Megastar explodes in brightest supernova ever seen

Blast rips apart star some 150 times bigger than our sun in a relatively nearby galaxy. Astronomers predict similar event in our own galaxy. Images: X-rays document death of a star

A gargantuan explosion ripped apart a star perhaps 150 times more massive than our sun in a relatively nearby galaxy in the most powerful and brightest supernova ever observed, astronomers said on Monday.

And there is one such star in our own Milky Way galaxy that appears to be on the brink of dying in just such a supernova.

The exploding star's dramatic death may have come in a rare type of supernova reserved for "freakishly massive" stars that astronomers had speculated about but never previously witnessed.

The supernova, designated as SN 2006gy, occurred 240 million light years away in a galaxy called NGC 1260, and was studied using observations from NASA's orbiting as well as .

The explosion occurred long ago but was detected last year after its light traveled many, many trillions of miles before it could be observed from Earth.

"That sounds far away but it's actually quite nearby on the vast scale of the universe," astronomer Nathan Smith of the University of California at Berkeley, who led the research, told a news conference.

The supernova was discovered in September 2006, and stands as far and away the most powerful and brightest ever observed, Smith said.

"In fact, even after the better part of a year, well after 200 days, it has faded somewhat but it's still about as bright as a normal supernova at its peak," Smith said.

A supernova marks a star's death in a spectacular explosion. Scientists say these events play a crucial role in creating heavy elements through nuclear fusion and synthesis and then expelling them into space, seeding the cosmos with metals.

The scientists ruled out a possible alternative explanation that what they were witnessing was the explosion of a white dwarf star with a mass only a bit more than the sun.

Obliterated core
Astrophysicist Mario Livio said the supernova may have resulted from a type of explosion mechanism that had existed only in theoretical calculations. He said the first generation of stars in the universe may have died in such a manner.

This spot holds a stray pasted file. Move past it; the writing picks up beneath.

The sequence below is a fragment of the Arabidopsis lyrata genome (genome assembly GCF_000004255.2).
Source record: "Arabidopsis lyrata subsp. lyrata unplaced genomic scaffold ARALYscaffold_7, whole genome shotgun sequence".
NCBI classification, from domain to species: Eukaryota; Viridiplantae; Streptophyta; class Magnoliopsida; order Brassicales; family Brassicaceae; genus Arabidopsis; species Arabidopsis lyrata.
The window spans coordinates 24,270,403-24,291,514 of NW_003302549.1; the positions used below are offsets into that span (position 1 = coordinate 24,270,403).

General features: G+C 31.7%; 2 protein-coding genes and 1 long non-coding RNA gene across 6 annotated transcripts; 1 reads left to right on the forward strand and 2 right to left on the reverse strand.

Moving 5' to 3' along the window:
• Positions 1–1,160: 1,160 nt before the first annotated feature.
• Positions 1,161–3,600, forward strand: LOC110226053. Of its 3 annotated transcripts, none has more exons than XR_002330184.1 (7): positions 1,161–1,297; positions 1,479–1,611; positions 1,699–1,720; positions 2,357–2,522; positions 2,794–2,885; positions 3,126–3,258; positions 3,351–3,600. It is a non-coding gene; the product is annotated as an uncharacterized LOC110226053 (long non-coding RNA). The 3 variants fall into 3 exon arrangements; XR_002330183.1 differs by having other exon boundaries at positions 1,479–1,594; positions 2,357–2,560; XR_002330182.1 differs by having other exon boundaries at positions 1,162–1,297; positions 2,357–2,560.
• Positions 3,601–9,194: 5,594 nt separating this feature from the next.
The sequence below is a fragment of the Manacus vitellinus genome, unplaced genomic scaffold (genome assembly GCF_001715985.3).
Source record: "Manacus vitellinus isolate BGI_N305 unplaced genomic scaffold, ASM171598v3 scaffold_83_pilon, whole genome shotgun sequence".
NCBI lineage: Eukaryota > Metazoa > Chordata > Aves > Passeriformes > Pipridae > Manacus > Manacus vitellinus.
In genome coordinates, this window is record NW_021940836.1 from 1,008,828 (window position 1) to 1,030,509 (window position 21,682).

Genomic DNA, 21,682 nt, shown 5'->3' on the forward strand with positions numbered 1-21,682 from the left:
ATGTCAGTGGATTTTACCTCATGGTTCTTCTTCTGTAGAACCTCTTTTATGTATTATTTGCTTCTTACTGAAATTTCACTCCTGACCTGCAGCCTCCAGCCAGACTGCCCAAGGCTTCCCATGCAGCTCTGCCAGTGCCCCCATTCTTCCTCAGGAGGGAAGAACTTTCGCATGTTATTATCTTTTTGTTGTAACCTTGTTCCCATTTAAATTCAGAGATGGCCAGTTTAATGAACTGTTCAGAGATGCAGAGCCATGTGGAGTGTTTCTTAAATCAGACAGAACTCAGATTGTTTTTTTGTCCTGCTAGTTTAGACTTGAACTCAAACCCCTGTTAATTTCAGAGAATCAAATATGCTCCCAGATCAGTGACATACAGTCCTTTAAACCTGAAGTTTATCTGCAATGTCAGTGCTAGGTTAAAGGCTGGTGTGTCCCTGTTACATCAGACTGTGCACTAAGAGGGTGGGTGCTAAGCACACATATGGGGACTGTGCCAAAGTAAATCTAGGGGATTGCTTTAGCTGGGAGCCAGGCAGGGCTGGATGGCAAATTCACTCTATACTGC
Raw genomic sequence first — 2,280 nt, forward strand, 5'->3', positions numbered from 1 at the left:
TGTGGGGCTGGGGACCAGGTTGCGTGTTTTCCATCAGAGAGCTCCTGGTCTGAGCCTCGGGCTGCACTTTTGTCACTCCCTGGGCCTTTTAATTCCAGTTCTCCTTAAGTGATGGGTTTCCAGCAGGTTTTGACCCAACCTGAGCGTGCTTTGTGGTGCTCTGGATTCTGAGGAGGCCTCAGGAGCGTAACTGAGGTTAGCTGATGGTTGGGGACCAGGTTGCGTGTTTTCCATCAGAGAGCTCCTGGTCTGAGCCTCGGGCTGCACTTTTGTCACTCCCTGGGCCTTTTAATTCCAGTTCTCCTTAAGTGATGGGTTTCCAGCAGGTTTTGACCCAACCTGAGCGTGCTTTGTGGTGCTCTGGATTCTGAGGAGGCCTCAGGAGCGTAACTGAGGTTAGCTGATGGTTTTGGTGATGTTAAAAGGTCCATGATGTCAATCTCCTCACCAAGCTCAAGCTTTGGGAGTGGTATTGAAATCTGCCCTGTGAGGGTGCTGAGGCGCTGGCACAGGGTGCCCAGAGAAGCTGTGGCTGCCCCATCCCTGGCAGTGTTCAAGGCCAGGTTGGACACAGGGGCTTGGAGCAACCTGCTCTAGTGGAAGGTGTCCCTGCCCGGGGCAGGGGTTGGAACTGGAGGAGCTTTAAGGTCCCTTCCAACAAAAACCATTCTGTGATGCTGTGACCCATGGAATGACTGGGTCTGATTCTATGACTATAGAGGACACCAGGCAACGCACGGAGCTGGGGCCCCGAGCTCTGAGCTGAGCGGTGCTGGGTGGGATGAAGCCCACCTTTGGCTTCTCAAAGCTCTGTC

In a normal supernova, the core of a star collapses when it exhausts its fuel, and forms either a neutron star or a black hole, with scant heavy elements blown into space.

But this supernova appears to be the result of the core not collapsing but being obliterated in an explosion blasting all its material into space, the scientists said.

Dave Pooley of the University of California, Berkeley said this star appears similar to Eta Carinae, a star perhaps 100 to 120 times the mass of the sun located 7,500 light years away within the Milky Way. There has not been a supernova in our galaxy in more than 400 years, Pooley said.

A light year is about 6 trillion miles, the distance light travels in a year.

If Eta Carinae were to burst into a supernova, Pooley said, "It would be so bright that you would see it during the day, and you could even read a book by its light at night."

Livio said Eta Carinae had an incredible eruption during the 19th century that left it in an hourglass shape. He said it could explode at any time.

"This could happen tomorrow, it could happen 1,000 years from now," Livio said. "Is there a risk to life on Earth as a result of this explosion? Well, not very likely."

Livio said Earth could be affected if there were a gamma ray burst that potentially could harm the atmosphere and life, but the chances of this aiming directly at Earth are slim.

Story Copyright © 2007 Reuters Limited. All rights reserved.

Featured Video

The Alfa Romeo Giulia Sprint is automotive aristocracy

Charles Morgan is back on Carfection, this time looking at the Alfaholics GTA-R 270, a re-imagined Alfa Romeo Giulia Sprint. The tweeks that have been made make as fast as a modern day sports car while retaining it's classic beauty.